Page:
ï The Indiana Department of Transportation made recommendations for an interstate route between Indianapolis and Evansville in the form of an environmental impact statement. Neither environmentalists nor Terre Haute boosters were pleased. This was because one proposed route, running on I-70 from Indy to Terre Haute, and then on U.S. 41 south to Evansville, was euphemistically labeled "nonpreferred." State officials hope that federal officials will decide on a final route by early next year. The public has until Nov. 7 to comment on this study. You can download it at www.i69indyevn.org. Copies were also sent to public libraries in the 26 counties the highway might affect. A public hearing will be held Aug. 20 at Bloomington High School North. ï Twelve and a half million U.S. workers, or about 9.2 percent of this country"s workforce, come under the U.S. Bureau of Labor Statistics" category for temp workers: "alternative employment arrangements." The government expects temporary staffing companies to grow 49 percent by 2010.
ï Indiana led the nation last year in per capita filings for Chapter 7 bankruptcy. The state"s Northern District was first among U.S. court districts with 6.3 of every 1,000 people filing for Chapter 7. The Southern District was second at 6.2. The national median was 3.8.
ï Mayor Bart Peterson"s 2003 budget proposal includes money for 42 new police officers and a $375,000 increase in arts funding. Under the heading "You Can"t Always Get What You Want - But Sometimes You Get What You Need" is the mayor"s recommendation to raise the minimum wage for city workers to $9 per hour, which supporters of living wage legislation view as a step in the right direction.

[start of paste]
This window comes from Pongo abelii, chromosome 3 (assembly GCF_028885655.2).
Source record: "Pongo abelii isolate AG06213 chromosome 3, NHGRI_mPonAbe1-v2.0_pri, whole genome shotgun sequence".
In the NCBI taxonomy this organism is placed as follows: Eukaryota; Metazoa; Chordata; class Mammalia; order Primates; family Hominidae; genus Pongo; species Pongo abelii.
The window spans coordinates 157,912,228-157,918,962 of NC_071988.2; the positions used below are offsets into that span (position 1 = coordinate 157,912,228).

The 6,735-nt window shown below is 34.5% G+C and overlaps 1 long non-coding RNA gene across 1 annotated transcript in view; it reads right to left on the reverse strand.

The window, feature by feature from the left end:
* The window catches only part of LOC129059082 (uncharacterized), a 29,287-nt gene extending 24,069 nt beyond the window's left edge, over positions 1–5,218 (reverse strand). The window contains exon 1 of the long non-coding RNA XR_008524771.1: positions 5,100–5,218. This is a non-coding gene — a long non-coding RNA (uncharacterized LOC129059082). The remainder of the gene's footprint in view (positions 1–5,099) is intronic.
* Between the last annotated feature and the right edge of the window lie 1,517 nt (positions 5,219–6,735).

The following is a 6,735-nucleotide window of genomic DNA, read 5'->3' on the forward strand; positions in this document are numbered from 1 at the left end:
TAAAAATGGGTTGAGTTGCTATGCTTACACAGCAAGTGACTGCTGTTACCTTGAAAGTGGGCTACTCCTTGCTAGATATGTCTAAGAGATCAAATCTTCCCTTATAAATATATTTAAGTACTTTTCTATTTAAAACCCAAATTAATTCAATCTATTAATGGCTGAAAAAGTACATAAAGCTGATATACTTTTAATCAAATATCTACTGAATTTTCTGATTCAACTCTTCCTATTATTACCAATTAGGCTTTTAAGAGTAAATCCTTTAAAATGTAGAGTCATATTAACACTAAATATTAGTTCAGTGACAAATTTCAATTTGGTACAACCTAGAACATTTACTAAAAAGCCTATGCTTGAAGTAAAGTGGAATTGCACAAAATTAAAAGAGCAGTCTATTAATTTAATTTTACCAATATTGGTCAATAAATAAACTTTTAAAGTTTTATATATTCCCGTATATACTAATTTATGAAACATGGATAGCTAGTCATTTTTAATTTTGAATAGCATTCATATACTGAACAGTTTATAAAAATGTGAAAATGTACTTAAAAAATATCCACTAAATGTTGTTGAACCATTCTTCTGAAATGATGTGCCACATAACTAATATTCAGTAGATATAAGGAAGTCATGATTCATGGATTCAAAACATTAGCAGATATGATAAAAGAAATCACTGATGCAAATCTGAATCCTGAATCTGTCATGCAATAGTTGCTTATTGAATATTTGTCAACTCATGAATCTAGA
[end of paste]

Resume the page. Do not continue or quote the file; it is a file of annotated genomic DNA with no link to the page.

ï It"s the best State Fair in the state Ö According to IU"s Kelley School of Business, the 2001 Indiana State Fair had a total economic impact on Indianapolis of $19.5 million. Of that, $11.2 million was spent inside the fairgrounds, and 42 percent, or $8.3 million, was spent elsewhere in the city - on lodging, food and drink, gasoline and shopping.
ï Indiana, by the way, is the nation"s fourth biggest corn producer and we"re third in soybeans. It"s always something: You might recall that all our spring rain was making it tough for farmers to plant their seeds in time; now the problem is dry weather. The National Weather Service says we"ve gotten 1.2 inches more precipitation than normal since Jan. 1. Unfortunately, we"ve also gotten 4.7 inches since June 1 - and that"s 3.7 inches below normal.
ï In Indiana, Medicaid is a $4.5 billion state-federal program providing health care to about 750,000 low-income citizens. Until it was forced by the courts to change its ways in 2001, the state would only grant benefits to people with permanent disabilities. The state claimed that to do otherwise would be a budget-buster, costing it as much as $850 million a year. Then the Indiana Supreme Court stepped in, ruling the state should expand coverage to include disabilities expected to last at least four years if left untreated. Guess what? Instead of the expected budget-buster, the cost of providing people with the services they need has been $130 million, $720 million less than projected.